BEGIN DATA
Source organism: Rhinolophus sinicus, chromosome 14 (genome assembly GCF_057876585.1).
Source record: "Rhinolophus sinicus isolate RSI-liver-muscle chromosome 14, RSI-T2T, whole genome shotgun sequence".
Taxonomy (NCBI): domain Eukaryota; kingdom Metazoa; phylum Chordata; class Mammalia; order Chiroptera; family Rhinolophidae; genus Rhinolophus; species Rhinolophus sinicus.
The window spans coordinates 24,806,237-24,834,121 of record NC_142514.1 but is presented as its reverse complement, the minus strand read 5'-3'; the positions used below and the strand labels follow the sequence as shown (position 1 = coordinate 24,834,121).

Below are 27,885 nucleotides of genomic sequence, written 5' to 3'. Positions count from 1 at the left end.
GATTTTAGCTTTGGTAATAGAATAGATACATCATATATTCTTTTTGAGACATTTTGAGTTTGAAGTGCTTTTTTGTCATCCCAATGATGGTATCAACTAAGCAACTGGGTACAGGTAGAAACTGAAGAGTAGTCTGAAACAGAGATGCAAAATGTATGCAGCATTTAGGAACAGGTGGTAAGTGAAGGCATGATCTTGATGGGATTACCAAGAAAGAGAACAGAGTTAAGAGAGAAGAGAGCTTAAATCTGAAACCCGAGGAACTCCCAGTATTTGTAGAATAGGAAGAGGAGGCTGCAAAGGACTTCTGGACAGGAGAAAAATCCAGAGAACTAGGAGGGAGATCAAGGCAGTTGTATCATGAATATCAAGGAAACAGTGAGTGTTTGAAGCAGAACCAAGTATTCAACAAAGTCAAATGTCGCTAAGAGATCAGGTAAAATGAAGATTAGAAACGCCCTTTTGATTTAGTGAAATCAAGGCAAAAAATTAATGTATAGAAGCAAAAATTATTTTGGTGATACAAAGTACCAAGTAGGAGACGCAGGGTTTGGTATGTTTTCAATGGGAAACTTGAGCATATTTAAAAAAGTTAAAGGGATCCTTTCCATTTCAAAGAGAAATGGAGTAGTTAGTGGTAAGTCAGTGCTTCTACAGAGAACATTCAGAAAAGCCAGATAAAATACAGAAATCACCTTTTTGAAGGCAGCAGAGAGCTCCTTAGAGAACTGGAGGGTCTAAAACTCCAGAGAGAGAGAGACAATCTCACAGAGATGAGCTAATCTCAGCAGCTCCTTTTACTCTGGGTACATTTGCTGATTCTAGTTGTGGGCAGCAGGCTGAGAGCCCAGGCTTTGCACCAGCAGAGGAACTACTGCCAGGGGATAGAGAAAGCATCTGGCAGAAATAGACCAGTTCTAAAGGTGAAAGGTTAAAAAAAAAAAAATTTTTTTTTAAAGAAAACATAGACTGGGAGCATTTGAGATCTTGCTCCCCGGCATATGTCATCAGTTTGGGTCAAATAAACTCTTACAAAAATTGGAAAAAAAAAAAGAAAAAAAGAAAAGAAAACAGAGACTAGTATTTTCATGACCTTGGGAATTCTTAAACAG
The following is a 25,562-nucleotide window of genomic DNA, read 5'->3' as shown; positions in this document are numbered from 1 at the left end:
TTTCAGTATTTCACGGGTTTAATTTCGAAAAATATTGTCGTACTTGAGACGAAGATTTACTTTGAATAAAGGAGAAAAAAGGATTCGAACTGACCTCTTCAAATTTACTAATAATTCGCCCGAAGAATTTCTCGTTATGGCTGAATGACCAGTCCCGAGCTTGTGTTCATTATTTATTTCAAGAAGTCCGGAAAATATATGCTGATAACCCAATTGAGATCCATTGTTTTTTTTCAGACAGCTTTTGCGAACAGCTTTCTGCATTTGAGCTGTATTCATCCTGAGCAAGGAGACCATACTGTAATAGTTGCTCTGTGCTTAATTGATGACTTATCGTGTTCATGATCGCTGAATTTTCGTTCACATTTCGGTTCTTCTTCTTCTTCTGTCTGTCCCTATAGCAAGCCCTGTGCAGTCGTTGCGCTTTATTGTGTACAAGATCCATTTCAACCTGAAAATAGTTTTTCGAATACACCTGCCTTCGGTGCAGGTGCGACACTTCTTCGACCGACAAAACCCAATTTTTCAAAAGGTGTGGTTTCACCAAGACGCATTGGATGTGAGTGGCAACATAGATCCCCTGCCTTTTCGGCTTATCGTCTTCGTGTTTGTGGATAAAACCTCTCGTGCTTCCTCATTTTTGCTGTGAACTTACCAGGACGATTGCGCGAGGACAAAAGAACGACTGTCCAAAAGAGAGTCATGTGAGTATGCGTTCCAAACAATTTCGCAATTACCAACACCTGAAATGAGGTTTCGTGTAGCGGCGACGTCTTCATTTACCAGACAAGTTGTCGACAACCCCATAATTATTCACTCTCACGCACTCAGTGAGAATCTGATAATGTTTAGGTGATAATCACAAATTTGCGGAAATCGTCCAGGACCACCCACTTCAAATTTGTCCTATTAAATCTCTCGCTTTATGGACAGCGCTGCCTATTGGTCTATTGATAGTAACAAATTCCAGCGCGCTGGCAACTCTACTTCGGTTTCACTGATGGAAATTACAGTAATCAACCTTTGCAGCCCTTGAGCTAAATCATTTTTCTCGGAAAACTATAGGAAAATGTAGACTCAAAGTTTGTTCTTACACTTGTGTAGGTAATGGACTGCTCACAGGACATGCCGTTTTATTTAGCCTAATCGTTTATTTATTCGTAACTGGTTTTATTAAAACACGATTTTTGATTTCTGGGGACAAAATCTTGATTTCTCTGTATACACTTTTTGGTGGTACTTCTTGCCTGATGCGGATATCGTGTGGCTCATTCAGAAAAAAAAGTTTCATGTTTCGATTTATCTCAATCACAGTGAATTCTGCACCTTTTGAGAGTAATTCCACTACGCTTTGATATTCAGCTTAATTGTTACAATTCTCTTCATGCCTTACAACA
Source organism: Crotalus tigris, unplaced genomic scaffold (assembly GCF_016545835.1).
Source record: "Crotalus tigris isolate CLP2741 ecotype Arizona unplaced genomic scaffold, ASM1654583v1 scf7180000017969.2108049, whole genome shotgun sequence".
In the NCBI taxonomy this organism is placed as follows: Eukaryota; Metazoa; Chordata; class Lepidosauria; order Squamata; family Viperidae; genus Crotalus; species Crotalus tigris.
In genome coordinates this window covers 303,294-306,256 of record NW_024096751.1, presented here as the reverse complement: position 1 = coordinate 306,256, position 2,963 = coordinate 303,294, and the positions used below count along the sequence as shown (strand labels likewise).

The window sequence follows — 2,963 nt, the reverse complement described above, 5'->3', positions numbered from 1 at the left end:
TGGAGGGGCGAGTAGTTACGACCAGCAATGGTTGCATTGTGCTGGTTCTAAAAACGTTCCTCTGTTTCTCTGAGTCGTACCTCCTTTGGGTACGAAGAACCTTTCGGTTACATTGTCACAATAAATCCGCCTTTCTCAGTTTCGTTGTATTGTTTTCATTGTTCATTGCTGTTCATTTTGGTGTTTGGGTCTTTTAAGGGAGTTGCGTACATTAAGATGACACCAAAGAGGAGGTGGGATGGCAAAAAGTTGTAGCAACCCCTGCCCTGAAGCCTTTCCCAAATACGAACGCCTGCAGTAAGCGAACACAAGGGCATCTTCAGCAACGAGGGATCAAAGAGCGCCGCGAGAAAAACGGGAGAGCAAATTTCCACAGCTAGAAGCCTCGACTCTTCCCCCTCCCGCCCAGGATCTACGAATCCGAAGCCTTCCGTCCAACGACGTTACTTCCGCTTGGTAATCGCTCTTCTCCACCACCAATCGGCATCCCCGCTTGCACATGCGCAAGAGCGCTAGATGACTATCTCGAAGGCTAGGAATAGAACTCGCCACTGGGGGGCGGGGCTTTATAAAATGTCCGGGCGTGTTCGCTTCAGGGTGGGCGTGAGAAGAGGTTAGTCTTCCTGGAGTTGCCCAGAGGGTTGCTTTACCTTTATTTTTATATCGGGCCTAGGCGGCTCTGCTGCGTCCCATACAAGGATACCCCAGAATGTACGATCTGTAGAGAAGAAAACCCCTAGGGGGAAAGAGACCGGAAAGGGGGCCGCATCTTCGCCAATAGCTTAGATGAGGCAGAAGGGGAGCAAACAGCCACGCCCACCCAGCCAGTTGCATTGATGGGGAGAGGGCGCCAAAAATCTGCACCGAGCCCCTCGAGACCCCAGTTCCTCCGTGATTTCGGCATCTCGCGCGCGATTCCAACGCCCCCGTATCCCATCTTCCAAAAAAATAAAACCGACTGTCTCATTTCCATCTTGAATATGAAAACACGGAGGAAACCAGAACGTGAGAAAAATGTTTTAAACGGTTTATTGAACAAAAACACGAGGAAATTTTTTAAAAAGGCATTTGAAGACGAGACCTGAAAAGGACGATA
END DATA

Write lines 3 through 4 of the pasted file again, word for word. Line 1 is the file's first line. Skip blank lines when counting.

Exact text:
Taxonomy (NCBI): domain Eukaryota; kingdom Metazoa; phylum Chordata; class Mammalia; order Chiroptera; family Rhinolophidae; genus Rhinolophus; species Rhinolophus sinicus.
The window spans coordinates 24,806,237-24,834,121 of record NC_142514.1 but is presented as its reverse complement, the minus strand read 5'-3'; the positions used below and the strand labels follow the sequence as shown (position 1 = coordinate 24,834,121).